Lyft is partnering with Redwood Materials, a battery recycling company founded by ex-Tesla co-founder JB Straubel, to ensure the batteries from its fleets of shared electric bikes and scooters don’t end up in landfill at their end of life. The news comes the same week that Lyft ended its dockless bike and scootershare in Santa Monica and Los Angeles, citing the desire to pursue long-term contracts with a limited number of operators. Lyft also ended its scootershare operations in San Diego earlier this year amid several cost cutting and restructuring measures that focuses Lyft more firmly on ride-hail.

While the exiting of those cities might suggest more are to come — and thus Lyft will need a responsible way of disposing of its vehicles, lest we have another Uber-Jump-landfill-pileup situation — Lyft’s docked bikeshare programs, particularly CitiBike in New York City, continue to thrive. Lyft started haphazardly introducing pedal assist e-bikes in NYC in 2019, and the company says its bikes have a five-year lifespan, so at least a portion of its electric fleet is nearing end-of-life.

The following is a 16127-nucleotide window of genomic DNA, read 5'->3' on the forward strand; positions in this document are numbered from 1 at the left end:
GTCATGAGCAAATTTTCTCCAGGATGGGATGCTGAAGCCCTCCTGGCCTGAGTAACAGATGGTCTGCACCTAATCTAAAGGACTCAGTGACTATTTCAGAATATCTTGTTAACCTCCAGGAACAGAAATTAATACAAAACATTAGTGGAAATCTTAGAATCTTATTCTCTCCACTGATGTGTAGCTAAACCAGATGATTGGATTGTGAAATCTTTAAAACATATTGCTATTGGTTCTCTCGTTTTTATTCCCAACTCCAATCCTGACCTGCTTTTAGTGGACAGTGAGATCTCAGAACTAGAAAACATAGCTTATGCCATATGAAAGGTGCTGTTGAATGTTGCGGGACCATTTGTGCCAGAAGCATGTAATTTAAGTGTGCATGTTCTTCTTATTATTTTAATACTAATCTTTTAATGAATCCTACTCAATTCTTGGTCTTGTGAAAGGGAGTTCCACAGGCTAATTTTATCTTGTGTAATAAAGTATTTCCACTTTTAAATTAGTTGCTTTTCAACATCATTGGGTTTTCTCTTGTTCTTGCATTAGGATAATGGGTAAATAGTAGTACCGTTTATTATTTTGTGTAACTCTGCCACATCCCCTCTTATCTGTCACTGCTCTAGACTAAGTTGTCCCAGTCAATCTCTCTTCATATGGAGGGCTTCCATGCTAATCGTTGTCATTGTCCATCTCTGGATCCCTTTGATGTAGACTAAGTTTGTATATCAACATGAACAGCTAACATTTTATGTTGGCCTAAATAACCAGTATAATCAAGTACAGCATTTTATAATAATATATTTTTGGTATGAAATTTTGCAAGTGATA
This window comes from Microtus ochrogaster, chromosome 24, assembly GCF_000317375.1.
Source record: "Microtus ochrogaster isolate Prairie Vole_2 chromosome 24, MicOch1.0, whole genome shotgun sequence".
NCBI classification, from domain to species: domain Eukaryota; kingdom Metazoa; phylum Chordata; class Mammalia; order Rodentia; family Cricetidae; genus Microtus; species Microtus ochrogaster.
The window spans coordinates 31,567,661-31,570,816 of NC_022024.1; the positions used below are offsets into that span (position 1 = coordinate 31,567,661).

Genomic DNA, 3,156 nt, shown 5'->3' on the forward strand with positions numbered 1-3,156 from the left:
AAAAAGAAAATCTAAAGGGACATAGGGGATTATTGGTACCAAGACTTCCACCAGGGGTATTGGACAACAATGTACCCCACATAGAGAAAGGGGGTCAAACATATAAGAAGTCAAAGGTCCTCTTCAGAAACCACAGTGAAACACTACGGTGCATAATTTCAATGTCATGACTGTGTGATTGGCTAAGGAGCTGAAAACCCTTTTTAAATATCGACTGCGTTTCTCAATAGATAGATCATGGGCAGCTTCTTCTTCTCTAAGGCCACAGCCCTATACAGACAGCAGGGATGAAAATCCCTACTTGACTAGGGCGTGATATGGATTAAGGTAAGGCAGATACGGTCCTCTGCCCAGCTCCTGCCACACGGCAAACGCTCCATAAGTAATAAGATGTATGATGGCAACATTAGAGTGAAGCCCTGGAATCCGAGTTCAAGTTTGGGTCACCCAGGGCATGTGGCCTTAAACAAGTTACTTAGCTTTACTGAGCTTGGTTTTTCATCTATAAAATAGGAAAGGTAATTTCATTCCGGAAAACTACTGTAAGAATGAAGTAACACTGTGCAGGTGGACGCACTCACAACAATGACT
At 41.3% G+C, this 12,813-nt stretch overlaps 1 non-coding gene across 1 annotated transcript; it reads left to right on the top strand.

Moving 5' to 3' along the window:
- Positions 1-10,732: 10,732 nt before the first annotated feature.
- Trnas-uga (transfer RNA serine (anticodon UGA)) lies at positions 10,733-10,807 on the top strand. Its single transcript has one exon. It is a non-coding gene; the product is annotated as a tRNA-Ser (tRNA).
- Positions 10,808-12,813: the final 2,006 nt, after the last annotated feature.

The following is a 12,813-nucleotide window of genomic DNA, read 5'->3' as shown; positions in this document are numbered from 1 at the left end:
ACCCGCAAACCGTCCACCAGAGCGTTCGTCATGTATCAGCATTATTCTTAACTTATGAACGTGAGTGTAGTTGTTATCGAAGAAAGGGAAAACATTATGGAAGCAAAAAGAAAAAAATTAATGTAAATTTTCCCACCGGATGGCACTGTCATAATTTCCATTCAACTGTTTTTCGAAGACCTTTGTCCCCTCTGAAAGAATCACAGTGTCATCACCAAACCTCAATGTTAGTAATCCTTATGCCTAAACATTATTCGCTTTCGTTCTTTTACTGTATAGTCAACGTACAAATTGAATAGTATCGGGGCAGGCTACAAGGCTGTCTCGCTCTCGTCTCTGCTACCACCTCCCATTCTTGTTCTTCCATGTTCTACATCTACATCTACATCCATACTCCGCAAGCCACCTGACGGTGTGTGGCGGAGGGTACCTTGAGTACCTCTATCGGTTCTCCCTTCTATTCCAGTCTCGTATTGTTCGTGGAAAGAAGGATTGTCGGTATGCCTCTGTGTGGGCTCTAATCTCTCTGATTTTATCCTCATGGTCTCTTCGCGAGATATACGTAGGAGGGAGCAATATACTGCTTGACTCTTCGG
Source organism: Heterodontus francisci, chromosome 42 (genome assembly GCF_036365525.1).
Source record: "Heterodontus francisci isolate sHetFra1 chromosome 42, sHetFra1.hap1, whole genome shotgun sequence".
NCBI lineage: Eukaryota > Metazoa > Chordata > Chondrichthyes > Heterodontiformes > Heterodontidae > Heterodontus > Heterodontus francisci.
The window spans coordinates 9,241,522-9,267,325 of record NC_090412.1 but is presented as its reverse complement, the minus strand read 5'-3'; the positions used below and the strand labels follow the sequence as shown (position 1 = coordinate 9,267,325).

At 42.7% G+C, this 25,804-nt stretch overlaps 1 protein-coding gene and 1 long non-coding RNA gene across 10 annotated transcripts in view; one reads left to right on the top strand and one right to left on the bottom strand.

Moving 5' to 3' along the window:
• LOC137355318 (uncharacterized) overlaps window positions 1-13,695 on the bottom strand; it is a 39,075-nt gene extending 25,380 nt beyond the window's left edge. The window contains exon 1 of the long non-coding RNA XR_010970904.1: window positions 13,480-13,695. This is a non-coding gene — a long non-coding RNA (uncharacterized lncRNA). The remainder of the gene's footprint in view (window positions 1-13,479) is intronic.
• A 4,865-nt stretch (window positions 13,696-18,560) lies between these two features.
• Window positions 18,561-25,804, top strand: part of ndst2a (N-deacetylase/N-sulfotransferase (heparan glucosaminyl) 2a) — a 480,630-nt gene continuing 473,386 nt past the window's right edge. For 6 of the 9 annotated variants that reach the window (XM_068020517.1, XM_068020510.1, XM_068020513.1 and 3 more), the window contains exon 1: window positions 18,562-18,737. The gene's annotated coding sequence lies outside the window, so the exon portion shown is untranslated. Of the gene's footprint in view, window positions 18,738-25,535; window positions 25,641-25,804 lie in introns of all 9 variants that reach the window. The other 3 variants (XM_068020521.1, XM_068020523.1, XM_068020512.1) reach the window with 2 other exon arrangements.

The partnership with Redwood is the recycling startup’s first formal foray into shared micromobility. Redwood is known for breaking down scrap from Tesla’s battery partnership with Panasonic, as well as recycling batteries from Ford, Volvo, Toyota, Nissan, Specialized and others. The company has expanded from simply recycling to producing critical battery materials, and inked a deal with Panasonic to do just that, supporting a domestic supply chain in North America for EVs.

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Author: Rebecca Bellan, Tech Crunch
Image: Lyft